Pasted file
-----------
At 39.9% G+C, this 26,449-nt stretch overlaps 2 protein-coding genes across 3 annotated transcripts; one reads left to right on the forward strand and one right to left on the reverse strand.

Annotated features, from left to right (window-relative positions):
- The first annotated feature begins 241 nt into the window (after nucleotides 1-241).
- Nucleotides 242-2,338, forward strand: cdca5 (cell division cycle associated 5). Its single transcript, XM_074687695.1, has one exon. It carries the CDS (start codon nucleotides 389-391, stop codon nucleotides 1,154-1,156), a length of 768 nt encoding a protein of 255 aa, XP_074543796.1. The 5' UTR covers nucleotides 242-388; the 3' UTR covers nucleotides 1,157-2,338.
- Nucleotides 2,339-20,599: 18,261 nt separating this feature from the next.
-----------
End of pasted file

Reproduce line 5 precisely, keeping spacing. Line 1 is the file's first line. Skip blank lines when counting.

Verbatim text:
- Nucleotides 2,339-20,599: 18,261 nt separating this feature from the next.